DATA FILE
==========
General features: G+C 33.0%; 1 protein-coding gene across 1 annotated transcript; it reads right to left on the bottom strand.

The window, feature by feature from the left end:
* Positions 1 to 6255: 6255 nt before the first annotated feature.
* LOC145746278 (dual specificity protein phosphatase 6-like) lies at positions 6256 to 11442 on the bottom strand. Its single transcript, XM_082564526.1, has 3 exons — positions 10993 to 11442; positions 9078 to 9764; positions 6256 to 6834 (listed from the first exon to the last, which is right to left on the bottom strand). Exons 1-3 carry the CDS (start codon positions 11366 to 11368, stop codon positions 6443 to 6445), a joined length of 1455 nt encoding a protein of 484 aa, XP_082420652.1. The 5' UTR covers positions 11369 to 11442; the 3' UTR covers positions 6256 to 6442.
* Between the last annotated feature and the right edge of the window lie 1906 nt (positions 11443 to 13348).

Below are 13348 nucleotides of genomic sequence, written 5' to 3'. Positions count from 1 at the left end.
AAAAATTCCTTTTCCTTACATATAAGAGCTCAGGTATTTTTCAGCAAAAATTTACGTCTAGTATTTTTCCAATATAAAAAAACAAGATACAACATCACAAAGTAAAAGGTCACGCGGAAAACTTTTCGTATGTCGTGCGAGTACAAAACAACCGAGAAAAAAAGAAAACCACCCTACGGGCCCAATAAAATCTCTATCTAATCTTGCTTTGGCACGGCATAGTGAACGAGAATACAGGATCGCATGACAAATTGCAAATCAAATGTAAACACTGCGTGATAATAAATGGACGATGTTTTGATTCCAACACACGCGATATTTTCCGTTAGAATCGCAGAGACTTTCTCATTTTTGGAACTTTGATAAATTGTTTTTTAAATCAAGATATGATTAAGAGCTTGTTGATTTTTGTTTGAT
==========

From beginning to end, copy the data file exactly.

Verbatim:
General features: G+C 33.0%; 1 protein-coding gene across 1 annotated transcript; it reads right to left on the bottom strand.

The window, feature by feature from the left end:
* Positions 1 to 6255: 6255 nt before the first annotated feature.
* LOC145746278 (dual specificity protein phosphatase 6-like) lies at positions 6256 to 11442 on the bottom strand. Its single transcript, XM_082564526.1, has 3 exons — positions 10993 to 11442; positions 9078 to 9764; positions 6256 to 6834 (listed from the first exon to the last, which is right to left on the bottom strand). Exons 1-3 carry the CDS (start codon positions 11366 to 11368, stop codon positions 6443 to 6445), a joined length of 1455 nt encoding a protein of 484 aa, XP_082420652.1. The 5' UTR covers positions 11369 to 11442; the 3' UTR covers positions 6256 to 6442.
* Between the last annotated feature and the right edge of the window lie 1906 nt (positions 11443 to 13348).

Below are 13348 nucleotides of genomic sequence, written 5' to 3'. Positions count from 1 at the left end.
AAAAATTCCTTTTCCTTACATATAAGAGCTCAGGTATTTTTCAGCAAAAATTTACGTCTAGTATTTTTCCAATATAAAAAAACAAGATACAACATCACAAAGTAAAAGGTCACGCGGAAAACTTTTCGTATGTCGTGCGAGTACAAAACAACCGAGAAAAAAAGAAAACCACCCTACGGGCCCAATAAAATCTCTATCTAATCTTGCTTTGGCACGGCATAGTGAACGAGAATACAGGATCGCATGACAAATTGCAAATCAAATGTAAACACTGCGTGATAATAAATGGACGATGTTTTGATTCCAACACACGCGATATTTTCCGTTAGAATCGCAGAGACTTTCTCATTTTTGGAACTTTGATAAATTGTTTTTTAAATCAAGATATGATTAAGAGCTTGTTGATTTTTGTTTGAT